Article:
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The Beginning

Trinity: Reflections on the Bomb The Beginning

On July 16, 1945 at 5:29 a.m., the first atomic bomb, nicknamed the “Gadget,” was detonated in an area known as Jornada del Muerto (Journey of Death) southeast of Socorro, New Mexico. The assembly of the bomb and planning of the test took place primarily in Los Alamos, New Mexico, as part of the top-secret “Manhattan Project.” Employees in Los Alamos included scientists from all over the country as well as workers from local New Mexico communities. It is estimated that over 600,000 people worked on the Manhattan Project in sites throughout the United States.

The testing of the first bomb was code-named “Trinity” by Manhattan Project director, J. Robert Oppenheimer. The Gadget was detonated in a 100-foot high tower and left a crater 10 feet deep and over 1,000 feet wide. The explosion melted the sand of the surrounding desert, creating a light green, radioactive, glass-like substance referred to as Trinitite.

The event was described in the Clovis Journal from the same day as an explosion of “a remotely located ammunition magazine containing a considerable amount of high explosive and pyrotechnics.” The paper warned the community that the army may evacuate civilians from their homes, though no evacuation took place. US Census data shows that there were at least 40,000 people living within a 50-mile radius of the Trinity test site. Many of those in the surrounding area are members of the Tularosa Basin Downwinders Consortium—an organization that compiles data on the high rate of cancers and other health complications that proliferate in the communities downwind from the Trinity test site.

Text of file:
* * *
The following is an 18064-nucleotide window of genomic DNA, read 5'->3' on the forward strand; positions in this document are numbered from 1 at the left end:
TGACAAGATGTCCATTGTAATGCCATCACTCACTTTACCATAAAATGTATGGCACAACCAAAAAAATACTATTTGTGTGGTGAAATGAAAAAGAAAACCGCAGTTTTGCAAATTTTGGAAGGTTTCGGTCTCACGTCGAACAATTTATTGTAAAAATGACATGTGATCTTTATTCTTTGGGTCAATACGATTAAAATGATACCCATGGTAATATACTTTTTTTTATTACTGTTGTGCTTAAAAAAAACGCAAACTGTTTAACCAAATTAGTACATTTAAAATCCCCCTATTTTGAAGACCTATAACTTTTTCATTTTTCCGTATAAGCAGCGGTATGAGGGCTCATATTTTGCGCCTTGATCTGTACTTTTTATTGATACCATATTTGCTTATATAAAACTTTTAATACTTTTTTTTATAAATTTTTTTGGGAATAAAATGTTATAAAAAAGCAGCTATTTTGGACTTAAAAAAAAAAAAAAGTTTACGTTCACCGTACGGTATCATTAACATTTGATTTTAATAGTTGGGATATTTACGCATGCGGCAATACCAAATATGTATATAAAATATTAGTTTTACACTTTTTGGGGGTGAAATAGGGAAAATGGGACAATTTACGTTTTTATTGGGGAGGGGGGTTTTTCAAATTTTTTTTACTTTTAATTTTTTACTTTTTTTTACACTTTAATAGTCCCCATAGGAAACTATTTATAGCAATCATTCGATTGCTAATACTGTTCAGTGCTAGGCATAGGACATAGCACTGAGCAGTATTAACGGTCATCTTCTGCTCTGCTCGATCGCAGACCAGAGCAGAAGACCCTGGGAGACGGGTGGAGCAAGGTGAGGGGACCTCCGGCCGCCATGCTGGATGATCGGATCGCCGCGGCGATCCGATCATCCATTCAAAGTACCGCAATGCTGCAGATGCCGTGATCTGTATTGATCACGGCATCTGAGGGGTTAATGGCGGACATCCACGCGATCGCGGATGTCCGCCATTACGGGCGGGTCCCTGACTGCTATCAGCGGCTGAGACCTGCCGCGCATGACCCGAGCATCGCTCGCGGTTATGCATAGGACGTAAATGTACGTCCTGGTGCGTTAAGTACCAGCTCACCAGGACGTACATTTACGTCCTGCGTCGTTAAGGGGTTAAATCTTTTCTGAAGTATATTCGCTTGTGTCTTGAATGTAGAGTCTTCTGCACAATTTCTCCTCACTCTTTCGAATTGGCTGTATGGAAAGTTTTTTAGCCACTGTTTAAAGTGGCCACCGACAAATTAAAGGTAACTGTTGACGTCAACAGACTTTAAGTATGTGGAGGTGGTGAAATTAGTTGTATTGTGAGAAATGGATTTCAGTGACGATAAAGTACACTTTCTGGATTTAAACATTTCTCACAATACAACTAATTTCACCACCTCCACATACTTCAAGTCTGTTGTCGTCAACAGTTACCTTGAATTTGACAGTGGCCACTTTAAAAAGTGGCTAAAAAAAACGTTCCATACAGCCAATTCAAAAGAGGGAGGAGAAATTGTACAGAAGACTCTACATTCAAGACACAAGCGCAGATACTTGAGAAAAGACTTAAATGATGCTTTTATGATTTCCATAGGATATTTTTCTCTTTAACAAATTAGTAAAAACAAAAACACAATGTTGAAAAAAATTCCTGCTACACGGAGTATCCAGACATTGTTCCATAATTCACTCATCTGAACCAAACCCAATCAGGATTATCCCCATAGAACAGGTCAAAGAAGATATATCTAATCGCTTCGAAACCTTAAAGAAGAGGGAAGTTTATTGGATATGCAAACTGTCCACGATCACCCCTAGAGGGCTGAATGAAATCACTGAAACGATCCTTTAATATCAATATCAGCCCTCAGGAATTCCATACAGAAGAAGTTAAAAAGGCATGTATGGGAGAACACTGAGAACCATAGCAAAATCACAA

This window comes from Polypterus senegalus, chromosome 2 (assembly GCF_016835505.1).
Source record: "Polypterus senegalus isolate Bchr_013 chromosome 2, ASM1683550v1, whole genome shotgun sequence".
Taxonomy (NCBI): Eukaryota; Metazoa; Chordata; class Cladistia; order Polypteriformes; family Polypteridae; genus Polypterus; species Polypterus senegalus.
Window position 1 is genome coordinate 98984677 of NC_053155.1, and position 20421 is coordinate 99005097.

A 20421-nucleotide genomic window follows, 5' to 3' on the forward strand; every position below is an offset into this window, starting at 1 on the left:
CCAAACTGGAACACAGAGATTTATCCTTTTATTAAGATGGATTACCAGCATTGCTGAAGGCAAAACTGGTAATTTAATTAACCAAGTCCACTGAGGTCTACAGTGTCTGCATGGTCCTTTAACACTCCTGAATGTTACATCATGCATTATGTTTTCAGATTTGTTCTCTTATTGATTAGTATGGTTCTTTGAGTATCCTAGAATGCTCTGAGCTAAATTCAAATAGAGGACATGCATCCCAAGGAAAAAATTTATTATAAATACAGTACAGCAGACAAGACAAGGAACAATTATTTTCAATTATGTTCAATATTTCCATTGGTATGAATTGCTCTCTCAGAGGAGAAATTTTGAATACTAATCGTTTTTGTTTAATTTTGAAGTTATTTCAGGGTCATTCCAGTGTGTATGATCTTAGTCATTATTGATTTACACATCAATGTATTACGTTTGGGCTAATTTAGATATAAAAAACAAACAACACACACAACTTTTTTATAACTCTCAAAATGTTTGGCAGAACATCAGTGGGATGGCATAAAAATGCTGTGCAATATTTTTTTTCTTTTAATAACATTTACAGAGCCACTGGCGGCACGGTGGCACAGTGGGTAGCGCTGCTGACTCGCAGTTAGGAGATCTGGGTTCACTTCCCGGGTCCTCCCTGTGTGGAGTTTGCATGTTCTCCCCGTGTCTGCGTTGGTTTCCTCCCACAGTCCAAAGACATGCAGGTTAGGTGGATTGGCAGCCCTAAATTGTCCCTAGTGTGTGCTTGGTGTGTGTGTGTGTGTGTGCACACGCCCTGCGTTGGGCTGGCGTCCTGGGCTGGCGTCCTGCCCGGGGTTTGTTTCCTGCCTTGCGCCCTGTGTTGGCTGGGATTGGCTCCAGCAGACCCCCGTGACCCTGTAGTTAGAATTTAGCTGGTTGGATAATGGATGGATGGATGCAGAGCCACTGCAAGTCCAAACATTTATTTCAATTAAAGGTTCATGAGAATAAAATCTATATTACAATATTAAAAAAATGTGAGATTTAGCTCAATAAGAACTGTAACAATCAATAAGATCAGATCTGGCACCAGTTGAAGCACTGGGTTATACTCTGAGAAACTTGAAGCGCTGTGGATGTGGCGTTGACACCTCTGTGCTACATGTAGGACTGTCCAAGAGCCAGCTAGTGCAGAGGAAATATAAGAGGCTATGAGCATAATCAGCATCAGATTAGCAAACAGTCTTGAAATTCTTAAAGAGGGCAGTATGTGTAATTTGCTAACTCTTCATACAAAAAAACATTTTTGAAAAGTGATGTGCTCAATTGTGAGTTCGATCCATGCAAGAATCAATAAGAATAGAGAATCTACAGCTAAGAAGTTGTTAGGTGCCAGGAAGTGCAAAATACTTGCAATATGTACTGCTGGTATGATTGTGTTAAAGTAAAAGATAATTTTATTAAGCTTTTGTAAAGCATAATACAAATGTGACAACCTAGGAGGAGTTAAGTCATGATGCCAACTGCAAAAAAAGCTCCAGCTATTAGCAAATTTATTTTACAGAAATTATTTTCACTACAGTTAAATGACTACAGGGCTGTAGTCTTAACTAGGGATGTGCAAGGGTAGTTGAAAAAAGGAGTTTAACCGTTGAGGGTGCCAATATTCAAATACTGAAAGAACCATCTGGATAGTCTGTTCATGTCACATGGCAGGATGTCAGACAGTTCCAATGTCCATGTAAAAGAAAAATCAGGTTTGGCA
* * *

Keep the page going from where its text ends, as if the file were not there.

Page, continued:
In New Mexico, nuclear weapons development includes the mining of uranium - often on Diné and Pueblo lands, developing weapons at Los Alamos and Sandia National Labs, testing of weapons at White Sands Missile Range, and disposing of nuclear waste at the Waste Isolation Pilot Plant. The nuclear complex in New Mexico bolstered the economy, but it also created devastating impacts on the health of New Mexicans and raised significant environmental concerns. While views differ about the use and development of the atomic bomb, the Trinity test launched the world into the Nuclear Age, changing it forever.

This exhibition presents 75 years of artistic responses to radioactivity, the bomb, and the dropping of nuclear weapons on Hiroshima and Nagasaki. Many of the works shown here are highly personal and evoke poignant responses. They invite us to consider the consequences of the Atomic Age—intended or not—positive or negative.

Click on an individual image to learn more or click the button below to view the gallery in order.

Enter this Gallery

Nina Elder, The Gadget (Trinity Test Site, July 15, 1945), 2011

Nina Elder, Jumbo (Trinity Test Site, April 7, 1945), 2012

Nina Elder, Trinity Test Site (August, 1945), 2012

Karsten Creightney, The Beginning, 2011